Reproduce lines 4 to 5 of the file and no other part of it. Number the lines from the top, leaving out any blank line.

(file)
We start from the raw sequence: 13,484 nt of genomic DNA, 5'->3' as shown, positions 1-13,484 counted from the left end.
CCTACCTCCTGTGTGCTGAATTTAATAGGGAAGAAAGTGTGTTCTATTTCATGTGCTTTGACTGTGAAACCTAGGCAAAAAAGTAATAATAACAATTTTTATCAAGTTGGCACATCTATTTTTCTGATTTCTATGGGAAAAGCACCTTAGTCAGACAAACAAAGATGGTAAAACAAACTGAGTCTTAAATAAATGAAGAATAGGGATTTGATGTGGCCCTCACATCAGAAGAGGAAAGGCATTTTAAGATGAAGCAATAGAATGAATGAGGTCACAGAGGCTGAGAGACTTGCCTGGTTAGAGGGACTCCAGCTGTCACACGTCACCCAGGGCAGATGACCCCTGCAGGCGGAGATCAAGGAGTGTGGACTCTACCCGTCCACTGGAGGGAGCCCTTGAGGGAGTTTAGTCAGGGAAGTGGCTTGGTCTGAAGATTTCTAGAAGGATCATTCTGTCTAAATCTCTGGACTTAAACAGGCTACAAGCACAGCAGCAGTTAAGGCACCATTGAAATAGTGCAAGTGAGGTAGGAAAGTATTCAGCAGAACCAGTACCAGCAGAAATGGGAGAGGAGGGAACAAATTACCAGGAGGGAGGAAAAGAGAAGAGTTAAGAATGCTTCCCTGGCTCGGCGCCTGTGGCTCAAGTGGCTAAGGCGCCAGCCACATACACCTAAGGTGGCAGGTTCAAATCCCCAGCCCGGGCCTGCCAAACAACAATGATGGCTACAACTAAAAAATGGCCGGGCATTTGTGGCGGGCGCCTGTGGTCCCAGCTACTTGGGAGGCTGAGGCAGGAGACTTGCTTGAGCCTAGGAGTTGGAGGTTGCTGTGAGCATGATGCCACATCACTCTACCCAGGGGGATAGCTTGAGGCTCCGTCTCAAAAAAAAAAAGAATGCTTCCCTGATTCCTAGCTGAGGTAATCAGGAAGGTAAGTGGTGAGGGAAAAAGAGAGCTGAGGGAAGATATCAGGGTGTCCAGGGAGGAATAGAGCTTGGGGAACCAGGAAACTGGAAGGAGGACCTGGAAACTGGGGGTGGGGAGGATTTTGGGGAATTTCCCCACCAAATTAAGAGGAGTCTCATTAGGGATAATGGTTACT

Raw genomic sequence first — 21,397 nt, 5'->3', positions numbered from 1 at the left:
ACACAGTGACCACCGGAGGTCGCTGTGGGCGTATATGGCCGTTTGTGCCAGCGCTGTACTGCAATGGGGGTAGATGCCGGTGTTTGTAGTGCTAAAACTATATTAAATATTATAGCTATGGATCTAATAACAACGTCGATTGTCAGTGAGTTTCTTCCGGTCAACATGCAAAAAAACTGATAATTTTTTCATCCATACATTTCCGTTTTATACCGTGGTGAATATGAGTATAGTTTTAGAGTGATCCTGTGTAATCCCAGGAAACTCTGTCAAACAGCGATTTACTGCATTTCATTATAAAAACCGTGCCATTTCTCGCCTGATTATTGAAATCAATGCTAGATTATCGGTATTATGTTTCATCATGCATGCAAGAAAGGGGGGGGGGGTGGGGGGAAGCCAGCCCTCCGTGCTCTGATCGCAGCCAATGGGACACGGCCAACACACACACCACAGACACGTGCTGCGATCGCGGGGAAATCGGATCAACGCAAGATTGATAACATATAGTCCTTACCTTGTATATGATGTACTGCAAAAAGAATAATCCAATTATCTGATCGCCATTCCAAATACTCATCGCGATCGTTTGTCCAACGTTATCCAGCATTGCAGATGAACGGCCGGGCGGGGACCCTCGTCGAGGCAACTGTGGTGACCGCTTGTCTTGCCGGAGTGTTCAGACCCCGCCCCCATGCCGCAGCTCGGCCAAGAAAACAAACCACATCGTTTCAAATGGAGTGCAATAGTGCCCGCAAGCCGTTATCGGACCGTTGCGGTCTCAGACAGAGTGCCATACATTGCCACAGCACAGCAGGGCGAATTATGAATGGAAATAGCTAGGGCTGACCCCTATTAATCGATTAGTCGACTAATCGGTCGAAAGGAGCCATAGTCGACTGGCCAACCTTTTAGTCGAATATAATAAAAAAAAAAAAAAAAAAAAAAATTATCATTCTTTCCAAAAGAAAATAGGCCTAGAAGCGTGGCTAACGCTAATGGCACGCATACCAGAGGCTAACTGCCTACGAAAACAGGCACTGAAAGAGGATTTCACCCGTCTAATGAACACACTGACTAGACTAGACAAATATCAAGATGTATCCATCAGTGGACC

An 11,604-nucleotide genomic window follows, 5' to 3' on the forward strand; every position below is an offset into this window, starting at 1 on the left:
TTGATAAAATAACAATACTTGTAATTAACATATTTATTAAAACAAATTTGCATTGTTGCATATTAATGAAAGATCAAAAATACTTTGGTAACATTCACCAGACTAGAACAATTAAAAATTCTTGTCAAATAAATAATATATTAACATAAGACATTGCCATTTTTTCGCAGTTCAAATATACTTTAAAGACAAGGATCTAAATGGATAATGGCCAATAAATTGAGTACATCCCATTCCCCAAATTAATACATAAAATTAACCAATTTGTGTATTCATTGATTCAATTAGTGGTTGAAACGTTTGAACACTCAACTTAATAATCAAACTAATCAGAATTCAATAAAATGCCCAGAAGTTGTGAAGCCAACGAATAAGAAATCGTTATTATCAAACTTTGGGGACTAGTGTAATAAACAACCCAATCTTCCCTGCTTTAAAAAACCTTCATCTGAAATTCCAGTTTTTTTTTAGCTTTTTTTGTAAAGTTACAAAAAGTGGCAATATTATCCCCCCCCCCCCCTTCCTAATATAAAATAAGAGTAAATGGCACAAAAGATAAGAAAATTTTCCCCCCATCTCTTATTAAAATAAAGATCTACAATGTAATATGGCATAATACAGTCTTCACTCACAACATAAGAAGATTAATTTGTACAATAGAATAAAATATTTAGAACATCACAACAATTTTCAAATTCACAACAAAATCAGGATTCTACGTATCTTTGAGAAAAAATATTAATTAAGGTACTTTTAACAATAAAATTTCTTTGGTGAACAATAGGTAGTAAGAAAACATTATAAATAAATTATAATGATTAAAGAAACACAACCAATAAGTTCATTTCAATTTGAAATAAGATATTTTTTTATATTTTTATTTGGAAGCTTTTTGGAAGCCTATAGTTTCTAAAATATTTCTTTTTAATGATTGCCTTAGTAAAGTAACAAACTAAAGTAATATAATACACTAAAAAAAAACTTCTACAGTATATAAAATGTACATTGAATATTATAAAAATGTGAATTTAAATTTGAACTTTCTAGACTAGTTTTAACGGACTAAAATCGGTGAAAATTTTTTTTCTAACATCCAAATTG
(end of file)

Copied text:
ACACAGTGACCACCGGAGGTCGCTGTGGGCGTATATGGCCGTTTGTGCCAGCGCTGTACTGCAATGGGGGTAGATGCCGGTGTTTGTAGTGCTAAAACTATATTAAATATTATAGCTATGGATCTAATAACAACGTCGATTGTCAGTGAGTTTCTTCCGGTCAACATGCAAAAAAACTGATAATTTTTTCATCCATACATTTCCGTTTTATACCGTGGTGAATATGAGTATAGTTTTAGAGTGATCCTGTGTAATCCCAGGAAACTCTGTCAAACAGCGATTTACTGCATTTCATTATAAAAACCGTGCCATTTCTCGCCTGATTATTGAAATCAATGCTAGATTATCGGTATTATGTTTCATCATGCATGCAAGAAAGGGGGGGGGGGTGGGGGGAAGCCAGCCCTCCGTGCTCTGATCGCAGCCAATGGGACACGGCCAACACACACACCACAGACACGTGCTGCGATCGCGGGGAAATCGGATCAACGCAAGATTGATAACATATAGTCCTTACCTTGTATATGATGTACTGCAAAAAGAATAATCCAATTATCTGATCGCCATTCCAAATACTCATCGCGATCGTTTGTCCAACGTTATCCAGCATTGCAGATGAACGGCCGGGCGGGGACCCTCGTCGAGGCAACTGTGGTGACCGCTTGTCTTGCCGGAGTGTTCAGACCCCGCCCCCATGCCGCAGCTCGGCCAAGAAAACAAACCACATCGTTTCAAATGGAGTGCAATAGTGCCCGCAAGCCGTTATCGGACCGTTGCGGTCTCAGACAGAGTGCCATACATTGCCACAGCACAGCAGGGCGAATTATGAATGGAAATAGCTAGGGCTGACCCCTATTAATCGATTAGTCGACTAATCGGTCGAAAGGAGCCATAGTCGACTGGCCAACCTTTTAGTCGAATATAATAAAAAAAAAAAAAAAAAAAAAAATTATCATTCTTTCCAAAAGAAAATAGGCCTAGAAGCGTGGCTAACGCTAATGGCACGCATACCAGAGGCTAACTGCCTACGAAAACAGGCACTGAAAGAGGATTTCACCCGTCTAATGAACACACTGACTAGACTAGACAAATATCAAGATGTATCCATCAGTGGACC

An 11,604-nucleotide genomic window follows, 5' to 3' on the forward strand; every position below is an offset into this window, starting at 1 on the left: